It’s hot in the UK right now. Too hot. But whilst I’m feeling weary, fatigued and a little sluggish that doesn’t necessarily mean that I’m being entirely unproductive. Things are just taking a little longer at present (like writing - sorry folks). The same is true of oak – it is a false assertion that a tired cask is an entirely dead cask – there are methods to both reinvigorate wood and to utilise and harness its characteristics at a point where it exhibits lower levels of activity. Indeed, some of the most famous and lauded bottlings have been matured in wood which nowadays some would argue was knackered.
New and eager distilleries – particularly those releasing new and eager (read: young) whisky will often raise their first fill wood policies up the flagpole. And in doing so they will assert that only fresh oak (2nd fill at worst) has the life and activity levels required to enhance the inherent characteristics of a spirit. And in many ways they’re on trend for the profile of a large number of whisky drinkers (particularly newer ones) who have, over the past two decades, moved towards compositions where the oak influence vis-à-vis the spirit is much more pronounced.
However, the difference between fresh oak and well-worn oak is not nearly as black and white as these distilleries claim. Whilst of course a tired refill cask will do little to a spirit being bottled at 3-5 years of age, over longer period of time casks with a diminished inference and extraction can achieve wonderous things. Patience is a virtue.
One only needs to look at DLC’s Rare Malts to see a manifestation of this concept. All were filled at very high ABVs into arguably knackered wood in something of a blind panic. But 20-25 years later the happenstance of these arguably haphazard fillings bore fruit. Many of the bottlings from the Rare Malts collection are now acclaimed, collecting and fought over – and this is not solely because of their 1970s (heyday) origins, but because their slow and gentle gestation has resulted in bottles which typify the spirit characteristics of each distillery whilst possessing both elegance and considerable impact (many still possess high ABV).
Of course, this example and others are something of a corner case nowadays – distilleries don’t tend to fill casks in dread and then leave them decades in the hope that something might come good from tired wood. Indeed, the trend has moved away from longer maturation ‘guess work’ towards planned cask rejuvenation which can extend the life of a cask for another 30 years+.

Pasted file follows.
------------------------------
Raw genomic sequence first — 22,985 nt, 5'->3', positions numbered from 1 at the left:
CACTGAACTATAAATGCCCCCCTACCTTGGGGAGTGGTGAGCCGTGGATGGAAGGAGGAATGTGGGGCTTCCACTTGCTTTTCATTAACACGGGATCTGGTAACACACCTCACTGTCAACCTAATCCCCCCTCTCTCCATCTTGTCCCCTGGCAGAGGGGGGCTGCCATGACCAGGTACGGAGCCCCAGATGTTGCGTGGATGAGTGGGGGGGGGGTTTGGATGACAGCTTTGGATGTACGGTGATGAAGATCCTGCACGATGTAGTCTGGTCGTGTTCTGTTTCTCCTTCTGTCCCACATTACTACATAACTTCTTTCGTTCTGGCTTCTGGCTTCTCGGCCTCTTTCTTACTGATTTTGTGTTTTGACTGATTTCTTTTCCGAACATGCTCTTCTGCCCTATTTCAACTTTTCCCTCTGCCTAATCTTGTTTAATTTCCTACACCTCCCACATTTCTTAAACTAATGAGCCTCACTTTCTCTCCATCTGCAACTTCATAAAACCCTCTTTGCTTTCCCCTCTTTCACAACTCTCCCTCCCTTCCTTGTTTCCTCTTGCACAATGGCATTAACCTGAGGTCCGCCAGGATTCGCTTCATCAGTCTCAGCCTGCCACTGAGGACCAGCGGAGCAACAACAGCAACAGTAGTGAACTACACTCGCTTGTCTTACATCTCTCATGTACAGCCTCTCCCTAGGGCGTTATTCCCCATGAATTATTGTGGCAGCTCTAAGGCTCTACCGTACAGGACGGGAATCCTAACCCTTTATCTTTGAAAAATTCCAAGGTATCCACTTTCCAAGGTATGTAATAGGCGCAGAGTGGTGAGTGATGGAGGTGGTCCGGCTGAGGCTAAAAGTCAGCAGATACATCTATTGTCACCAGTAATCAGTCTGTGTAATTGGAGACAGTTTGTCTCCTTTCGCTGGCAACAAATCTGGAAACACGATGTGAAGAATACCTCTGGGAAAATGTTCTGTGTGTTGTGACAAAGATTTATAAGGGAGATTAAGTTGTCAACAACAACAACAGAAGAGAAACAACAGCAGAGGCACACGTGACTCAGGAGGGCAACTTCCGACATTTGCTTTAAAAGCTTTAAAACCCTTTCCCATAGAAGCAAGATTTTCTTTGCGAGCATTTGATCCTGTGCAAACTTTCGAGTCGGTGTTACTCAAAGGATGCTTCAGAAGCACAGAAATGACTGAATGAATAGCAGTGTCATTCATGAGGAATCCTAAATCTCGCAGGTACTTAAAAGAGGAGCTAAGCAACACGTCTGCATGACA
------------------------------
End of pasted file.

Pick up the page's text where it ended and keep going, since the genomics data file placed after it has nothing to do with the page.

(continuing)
No real surprises as to why – after the cask is ‘re-activated’ and the relative activity level increased, it can be used readily and, importantly, turned around quickly. Few if any want a refill wood policy which requires decades to come to fruition – casks need to produce results in 10 years, or even less.
But there are still examples of worn-out oak being utilised poorly. And many of these come via the indy market where casks which might reveal hidden qualities decades later are traded and sold as if they were an investment market 'short'. They are rarely if ever a good investment/purchase on short terms.
Whilst I would certainly argue that leaving a notionally duff cask for half a lifetime can produce a very special kind of magic that is impossible to replicate using fresher, 1st or even 2nd fill wood – at the same time, taking one of these casks and bottling it young will often produce little more than a raw whisky. Some might (and do) argue that these imperfect maturations are exciting because they allow the spirit to shine – but there’s a level of acceptable ‘nakedness’ to any expression. The influence of the cask should not just be looked at in terms of the flavours it imparts and the gradual relaxation of the spirit via oxygenation, but it should also be thought of in terms of how the wood and charcoal layer from charring actively ‘cleans up’ the byproducts of fermentation and distillation. Naked whisky is fine enough – but not at the expense of clarity and proper development.
Tired wood has its place within the industry – and not just in front gardens as plant potting. But there’s far too many knackered casks not being utilised as their characteristics should determine – low and slow. And in these instances, the whisky that results is both often under-developed and also tacitly supportive of the notion that older casks are inherently poorer casks – when arguably they have simply disgorged too hastily.